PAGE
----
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Child abuse is a widespread issue.
Child abuse is impacting not only the nation but our local communities with prolonged consequences impacting physical and mental health.
In 2019, of the 2,033 children who received a forensic interview and/or exam by the Riverside County Child Assessment Team, 242 or 11.9% were children referred from the San Jacinto Valley.
REACH’s service area has the highest child forensic interviews/exams per capita by population in Riverside County.
The impact of child abuse and neglect (child maltreatment) can be profound and may last long after the trauma occurred. Although not all forms of abuse and neglect may cause visible injuries, the consequences for children, families, and society can last through generations. Effects can appear in childhood, adolescence, or adulthood and may affect various aspects of an individual’s development (e.g., physical, psychological, behavioral,) and have societal consequences.
REACH recognizes the impact that child maltreatment has on children in our communities. We work to counter this with services that are child-centered and trauma-informed.
REACH provides comprehensive treatment services to children under the age of 18 who have experienced physical abuse, sexual abuse, sexual exploitation, neglect, emotional abuse, witness to violence in the home, parental chemical substance abuse, child abduction, crime, and/or bullying per California Education Code 48900 (r).
Types of child abuse.
Any intentional harm or mistreatment to a child under 18 years old is considered child abuse. In many cases, child abuse is done by someone the child knows and trusts — often a parent or other relative.
Child abuse takes many forms, which often occur at the same time.
- Physical abuse
- Sexual abuse
- Emotional abuse
- Exposure to Family Violence
Signs and symptoms of child abuse.
A child who’s being abused may feel guilty, ashamed or confused. He or she may be afraid to tell anyone about the abuse, especially if the abuser is a parent, other relative or family friend. That’s why it’s vital to watch for red flags, such as:
- Withdrawal from friends or usual activities
- Changes in behavior — such as aggression, anger, hostility or hyperactivity — or changes in school performance
- Depression, anxiety or unusual fears, or a sudden loss of self-confidence
- An apparent lack of supervision
- Frequent absences from school
- Reluctance to leave school activities, as if he or she doesn’t want to go home
- Attempts at running away
- Rebellious or defiant behavior
- Self-harm or attempts at suicide
Specific signs and symptoms depend on the type of abuse and can vary. Keep in mind that warning signs are just that — warning signs. The presence of warning signs doesn’t necessarily mean that a child is being abused.
To learn the signs and symptoms by type of abuse, click here.
Source: The Mayo Clinic
Reporting Child abuse.
If you suspect that a child has been abused or neglected, call 1-800-442-4918.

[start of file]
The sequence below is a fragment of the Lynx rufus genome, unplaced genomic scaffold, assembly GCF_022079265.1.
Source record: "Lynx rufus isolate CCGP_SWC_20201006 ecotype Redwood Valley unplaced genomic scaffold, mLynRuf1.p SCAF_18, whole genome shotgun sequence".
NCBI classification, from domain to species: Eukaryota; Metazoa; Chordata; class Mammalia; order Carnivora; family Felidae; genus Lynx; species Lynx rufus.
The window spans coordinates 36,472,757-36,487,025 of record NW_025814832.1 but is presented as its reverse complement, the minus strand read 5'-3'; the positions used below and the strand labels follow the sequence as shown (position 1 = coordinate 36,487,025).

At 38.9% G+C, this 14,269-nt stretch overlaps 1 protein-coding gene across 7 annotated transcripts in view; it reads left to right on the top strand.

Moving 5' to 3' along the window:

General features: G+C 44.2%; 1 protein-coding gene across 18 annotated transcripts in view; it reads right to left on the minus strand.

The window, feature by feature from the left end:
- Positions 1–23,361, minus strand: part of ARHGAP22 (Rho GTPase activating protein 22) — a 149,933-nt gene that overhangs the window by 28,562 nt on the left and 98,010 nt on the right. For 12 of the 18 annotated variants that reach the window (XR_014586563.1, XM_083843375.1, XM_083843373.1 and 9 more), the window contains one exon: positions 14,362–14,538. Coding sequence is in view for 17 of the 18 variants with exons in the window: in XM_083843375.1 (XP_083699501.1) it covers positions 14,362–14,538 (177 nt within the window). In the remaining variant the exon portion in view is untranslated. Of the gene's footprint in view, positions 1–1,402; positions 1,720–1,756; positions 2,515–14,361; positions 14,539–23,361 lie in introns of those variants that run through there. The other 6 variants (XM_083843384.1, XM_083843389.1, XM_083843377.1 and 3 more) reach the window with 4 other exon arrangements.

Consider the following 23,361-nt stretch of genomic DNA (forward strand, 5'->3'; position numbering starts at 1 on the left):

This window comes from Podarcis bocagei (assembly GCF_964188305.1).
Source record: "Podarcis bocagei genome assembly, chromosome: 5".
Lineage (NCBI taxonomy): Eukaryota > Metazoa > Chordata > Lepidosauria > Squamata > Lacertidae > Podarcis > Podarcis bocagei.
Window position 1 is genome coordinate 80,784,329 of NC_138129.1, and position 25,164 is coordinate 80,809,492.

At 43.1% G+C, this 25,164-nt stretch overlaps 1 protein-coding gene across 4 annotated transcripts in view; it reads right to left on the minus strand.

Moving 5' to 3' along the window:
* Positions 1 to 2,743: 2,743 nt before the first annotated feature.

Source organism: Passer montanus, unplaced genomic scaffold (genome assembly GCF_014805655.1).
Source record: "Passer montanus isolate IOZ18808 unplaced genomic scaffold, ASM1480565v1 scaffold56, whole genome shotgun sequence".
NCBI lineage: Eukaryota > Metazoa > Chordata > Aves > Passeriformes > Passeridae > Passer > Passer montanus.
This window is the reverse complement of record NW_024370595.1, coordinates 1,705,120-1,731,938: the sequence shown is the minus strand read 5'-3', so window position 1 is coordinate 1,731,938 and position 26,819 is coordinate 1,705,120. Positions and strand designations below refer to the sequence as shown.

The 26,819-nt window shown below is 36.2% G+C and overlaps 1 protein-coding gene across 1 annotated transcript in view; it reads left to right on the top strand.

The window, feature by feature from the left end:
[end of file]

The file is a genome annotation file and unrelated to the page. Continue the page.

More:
If you’re outside the Riverside area call the Child Help National Child Abuse Hotline at 1-800-422-4453.
Mandated reporters must immediately report abuse to the Child Abuse Hotline at 1-800-442-4918. Within 36 hours, mandated reporters are required to submit a written follow-up report.
What information is needed when making a report?
It is helpful to have as much of the information listed below as possible; however, this information is not required to make a suspected child abuse report:
- Names and ages/dates of birth for the child and/or family
- Address for the child and/or family
- The issue that prompted the call and how the information was obtained
- Date(s) and description(s) of the injuries or dangers to the child
- Identities of the perpetrator(s) and their relationship(s) to the victim
- Witnesses to the incident(s) and how they may be reached
- Details of any physical evidence available
- Alleged perpetrator’s current access to the child
- Present condition of the child (alone, in need of medical attention, etc.)
- Any statements from the child
What happens when I report child abuse?
When a person calls the Child Abuse Hotline regarding possible abuse or neglect of a child, a Risk and Safety assessment is completed and a decision is made about how quickly to respond to the report. Response times may be within 24 hours, 10 days, or not at all. If there is no legally defined abuse allegation, the report will be taken and recorded but there will be no in-person response.
When an in-person response is complete, there are several possible outcomes for the family and the child(ren). The investigation may conclude that there is no evidence of abuse or neglect and the case is closed with no further action. The conclusion may be that there is no evidence of abuse or neglect, but the family may be referred for services that will benefit them such as parenting, anger management, or counseling. The investigation may determine that abuse or neglect issues exist but may be resolved by providing Family Maintenance Services. Family Maintenance Services allow the children to stay in the home while the Children’s Services Division works with the family and other service organizations to help the family.
Finally, the investigation may conclude that the child is not safe in his/her home and must be removed from the care of the parent or caretaker. In these instances, court proceedings are initiated. Juvenile Court involvement will continue until the child may be safely reunified with the parent or caretaker or the Children’s Services Division establishes a permanent plan for the child when the child may not be safely reunified with the parent or caretaker.
Confidentiality: The name of the reporting party is confidential. It is not disclosed to the victim, their family, or the alleged abuser.